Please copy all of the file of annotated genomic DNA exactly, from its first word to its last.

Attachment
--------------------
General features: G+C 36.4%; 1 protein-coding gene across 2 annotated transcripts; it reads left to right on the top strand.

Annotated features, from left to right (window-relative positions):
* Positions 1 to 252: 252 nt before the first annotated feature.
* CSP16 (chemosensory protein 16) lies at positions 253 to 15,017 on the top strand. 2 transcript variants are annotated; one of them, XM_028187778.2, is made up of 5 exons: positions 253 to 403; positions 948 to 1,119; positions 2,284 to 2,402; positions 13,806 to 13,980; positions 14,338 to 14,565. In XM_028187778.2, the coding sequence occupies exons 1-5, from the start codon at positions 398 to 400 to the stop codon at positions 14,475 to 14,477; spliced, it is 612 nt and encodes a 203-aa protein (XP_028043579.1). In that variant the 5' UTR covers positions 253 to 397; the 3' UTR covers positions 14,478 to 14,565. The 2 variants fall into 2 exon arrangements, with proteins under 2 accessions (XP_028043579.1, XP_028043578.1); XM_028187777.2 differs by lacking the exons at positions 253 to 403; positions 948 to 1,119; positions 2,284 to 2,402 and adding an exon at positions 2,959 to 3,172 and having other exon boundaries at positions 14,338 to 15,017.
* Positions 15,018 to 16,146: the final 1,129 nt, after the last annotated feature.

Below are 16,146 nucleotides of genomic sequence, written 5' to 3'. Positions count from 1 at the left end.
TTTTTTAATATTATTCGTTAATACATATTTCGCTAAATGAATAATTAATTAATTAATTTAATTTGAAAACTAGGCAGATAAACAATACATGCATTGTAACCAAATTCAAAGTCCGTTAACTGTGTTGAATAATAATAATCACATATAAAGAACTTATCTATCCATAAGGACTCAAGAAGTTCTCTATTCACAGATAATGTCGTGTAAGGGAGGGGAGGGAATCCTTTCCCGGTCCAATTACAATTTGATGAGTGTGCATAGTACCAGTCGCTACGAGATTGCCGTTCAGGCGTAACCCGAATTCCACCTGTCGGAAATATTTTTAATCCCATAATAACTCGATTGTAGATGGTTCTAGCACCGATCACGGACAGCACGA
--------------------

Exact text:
General features: G+C 36.4%; 1 protein-coding gene across 2 annotated transcripts; it reads left to right on the top strand.

Annotated features, from left to right (window-relative positions):
* Positions 1 to 252: 252 nt before the first annotated feature.
* CSP16 (chemosensory protein 16) lies at positions 253 to 15,017 on the top strand. 2 transcript variants are annotated; one of them, XM_028187778.2, is made up of 5 exons: positions 253 to 403; positions 948 to 1,119; positions 2,284 to 2,402; positions 13,806 to 13,980; positions 14,338 to 14,565. In XM_028187778.2, the coding sequence occupies exons 1-5, from the start codon at positions 398 to 400 to the stop codon at positions 14,475 to 14,477; spliced, it is 612 nt and encodes a 203-aa protein (XP_028043579.1). In that variant the 5' UTR covers positions 253 to 397; the 3' UTR covers positions 14,478 to 14,565. The 2 variants fall into 2 exon arrangements, with proteins under 2 accessions (XP_028043579.1, XP_028043578.1); XM_028187777.2 differs by lacking the exons at positions 253 to 403; positions 948 to 1,119; positions 2,284 to 2,402 and adding an exon at positions 2,959 to 3,172 and having other exon boundaries at positions 14,338 to 15,017.
* Positions 15,018 to 16,146: the final 1,129 nt, after the last annotated feature.

Below are 16,146 nucleotides of genomic sequence, written 5' to 3'. Positions count from 1 at the left end.
TTTTTTAATATTATTCGTTAATACATATTTCGCTAAATGAATAATTAATTAATTAATTTAATTTGAAAACTAGGCAGATAAACAATACATGCATTGTAACCAAATTCAAAGTCCGTTAACTGTGTTGAATAATAATAATCACATATAAAGAACTTATCTATCCATAAGGACTCAAGAAGTTCTCTATTCACAGATAATGTCGTGTAAGGGAGGGGAGGGAATCCTTTCCCGGTCCAATTACAATTTGATGAGTGTGCATAGTACCAGTCGCTACGAGATTGCCGTTCAGGCGTAACCCGAATTCCACCTGTCGGAAATATTTTTAATCCCATAATAACTCGATTGTAGATGGTTCTAGCACCGATCACGGACAGCACGA